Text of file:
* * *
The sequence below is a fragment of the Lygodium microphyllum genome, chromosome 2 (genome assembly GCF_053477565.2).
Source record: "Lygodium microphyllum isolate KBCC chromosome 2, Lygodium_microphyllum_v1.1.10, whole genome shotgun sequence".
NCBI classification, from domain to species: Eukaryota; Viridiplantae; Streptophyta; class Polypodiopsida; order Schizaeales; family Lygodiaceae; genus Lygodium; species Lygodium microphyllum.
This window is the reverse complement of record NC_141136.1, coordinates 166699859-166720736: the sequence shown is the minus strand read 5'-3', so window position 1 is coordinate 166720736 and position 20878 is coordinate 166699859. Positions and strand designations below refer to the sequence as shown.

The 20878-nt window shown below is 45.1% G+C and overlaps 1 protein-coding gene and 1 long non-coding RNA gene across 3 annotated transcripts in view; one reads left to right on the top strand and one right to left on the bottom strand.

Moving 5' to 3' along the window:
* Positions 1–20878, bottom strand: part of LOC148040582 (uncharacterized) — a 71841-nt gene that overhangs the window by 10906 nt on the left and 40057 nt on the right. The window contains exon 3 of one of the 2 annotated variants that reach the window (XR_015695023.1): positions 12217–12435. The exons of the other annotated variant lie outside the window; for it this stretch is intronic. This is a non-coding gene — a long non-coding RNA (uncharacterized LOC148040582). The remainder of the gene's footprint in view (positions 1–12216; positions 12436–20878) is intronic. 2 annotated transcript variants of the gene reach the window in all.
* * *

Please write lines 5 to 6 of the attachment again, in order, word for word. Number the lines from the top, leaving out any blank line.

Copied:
The 20878-nt window shown below is 45.1% G+C and overlaps 1 protein-coding gene and 1 long non-coding RNA gene across 3 annotated transcripts in view; one reads left to right on the top strand and one right to left on the bottom strand.

Moving 5' to 3' along the window: